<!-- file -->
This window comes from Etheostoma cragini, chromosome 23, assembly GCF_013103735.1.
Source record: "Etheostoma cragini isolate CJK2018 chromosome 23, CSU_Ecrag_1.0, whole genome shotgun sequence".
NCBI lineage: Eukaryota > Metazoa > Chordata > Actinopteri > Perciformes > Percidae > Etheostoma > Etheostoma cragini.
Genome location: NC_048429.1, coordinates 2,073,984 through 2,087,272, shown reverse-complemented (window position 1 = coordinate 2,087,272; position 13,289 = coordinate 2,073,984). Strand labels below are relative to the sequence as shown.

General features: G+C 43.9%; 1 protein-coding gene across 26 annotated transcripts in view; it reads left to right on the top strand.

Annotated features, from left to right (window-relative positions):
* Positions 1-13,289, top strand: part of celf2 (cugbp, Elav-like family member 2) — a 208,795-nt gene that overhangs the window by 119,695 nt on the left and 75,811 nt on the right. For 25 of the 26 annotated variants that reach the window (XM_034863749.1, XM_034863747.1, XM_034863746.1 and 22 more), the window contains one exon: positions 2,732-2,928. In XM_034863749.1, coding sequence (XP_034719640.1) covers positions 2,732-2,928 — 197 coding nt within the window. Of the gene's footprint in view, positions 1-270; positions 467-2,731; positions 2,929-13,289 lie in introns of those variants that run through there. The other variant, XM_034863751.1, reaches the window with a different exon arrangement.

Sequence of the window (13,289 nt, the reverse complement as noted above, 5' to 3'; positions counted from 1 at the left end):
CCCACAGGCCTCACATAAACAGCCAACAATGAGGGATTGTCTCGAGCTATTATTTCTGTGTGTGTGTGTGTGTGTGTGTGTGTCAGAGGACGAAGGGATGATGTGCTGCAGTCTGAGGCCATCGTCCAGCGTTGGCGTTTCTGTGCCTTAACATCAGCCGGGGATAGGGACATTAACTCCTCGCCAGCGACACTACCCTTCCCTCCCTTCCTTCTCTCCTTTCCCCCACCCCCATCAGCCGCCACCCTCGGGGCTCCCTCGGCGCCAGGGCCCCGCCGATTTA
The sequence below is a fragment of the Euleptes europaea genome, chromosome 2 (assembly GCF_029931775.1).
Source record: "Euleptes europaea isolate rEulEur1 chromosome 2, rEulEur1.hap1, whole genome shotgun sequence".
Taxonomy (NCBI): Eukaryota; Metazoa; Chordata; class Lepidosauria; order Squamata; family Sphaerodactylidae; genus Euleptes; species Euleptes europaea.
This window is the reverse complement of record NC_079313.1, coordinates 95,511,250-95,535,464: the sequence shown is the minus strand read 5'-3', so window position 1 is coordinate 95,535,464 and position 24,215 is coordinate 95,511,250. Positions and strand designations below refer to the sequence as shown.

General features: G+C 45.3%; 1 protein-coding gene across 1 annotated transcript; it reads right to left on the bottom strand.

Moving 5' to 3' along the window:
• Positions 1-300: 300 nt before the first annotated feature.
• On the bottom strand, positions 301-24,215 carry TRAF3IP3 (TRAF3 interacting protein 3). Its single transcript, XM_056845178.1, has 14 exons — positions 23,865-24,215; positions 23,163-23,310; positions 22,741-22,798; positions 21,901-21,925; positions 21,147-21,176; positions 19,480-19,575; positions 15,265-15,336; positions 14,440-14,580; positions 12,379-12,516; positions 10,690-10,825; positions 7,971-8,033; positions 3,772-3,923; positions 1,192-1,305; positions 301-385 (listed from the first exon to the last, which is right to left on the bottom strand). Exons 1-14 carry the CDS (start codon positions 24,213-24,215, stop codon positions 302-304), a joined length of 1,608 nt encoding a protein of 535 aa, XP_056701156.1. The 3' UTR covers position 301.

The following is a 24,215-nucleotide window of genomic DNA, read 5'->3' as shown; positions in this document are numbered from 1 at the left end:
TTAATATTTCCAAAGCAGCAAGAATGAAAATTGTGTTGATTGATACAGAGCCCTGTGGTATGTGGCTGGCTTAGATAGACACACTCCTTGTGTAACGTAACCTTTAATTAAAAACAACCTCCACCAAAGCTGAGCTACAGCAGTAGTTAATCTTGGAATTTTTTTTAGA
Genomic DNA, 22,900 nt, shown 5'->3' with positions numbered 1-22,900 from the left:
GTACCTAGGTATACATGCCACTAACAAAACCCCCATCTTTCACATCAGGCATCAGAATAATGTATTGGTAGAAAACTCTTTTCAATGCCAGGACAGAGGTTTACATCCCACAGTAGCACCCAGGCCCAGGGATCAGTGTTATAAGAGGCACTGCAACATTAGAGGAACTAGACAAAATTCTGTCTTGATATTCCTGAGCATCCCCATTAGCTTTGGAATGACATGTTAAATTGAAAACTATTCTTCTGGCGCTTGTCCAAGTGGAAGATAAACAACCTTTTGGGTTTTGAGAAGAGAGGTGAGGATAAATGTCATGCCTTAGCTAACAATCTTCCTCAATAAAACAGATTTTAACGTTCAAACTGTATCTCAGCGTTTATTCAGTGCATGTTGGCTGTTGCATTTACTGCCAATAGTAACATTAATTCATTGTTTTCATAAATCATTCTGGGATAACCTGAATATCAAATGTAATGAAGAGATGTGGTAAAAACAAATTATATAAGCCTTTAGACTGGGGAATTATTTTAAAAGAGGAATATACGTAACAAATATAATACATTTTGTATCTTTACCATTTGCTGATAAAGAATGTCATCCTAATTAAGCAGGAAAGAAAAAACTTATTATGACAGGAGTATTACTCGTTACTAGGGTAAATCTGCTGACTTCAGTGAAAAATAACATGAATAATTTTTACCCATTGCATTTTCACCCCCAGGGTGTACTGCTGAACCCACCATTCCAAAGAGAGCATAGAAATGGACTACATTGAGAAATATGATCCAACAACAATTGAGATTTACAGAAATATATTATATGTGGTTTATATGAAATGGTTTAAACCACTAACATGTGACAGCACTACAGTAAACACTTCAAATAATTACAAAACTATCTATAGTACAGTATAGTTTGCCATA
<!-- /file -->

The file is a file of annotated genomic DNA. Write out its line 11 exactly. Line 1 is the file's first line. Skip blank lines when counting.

Source record: "Euleptes europaea isolate rEulEur1 chromosome 2, rEulEur1.hap1, whole genome shotgun sequence".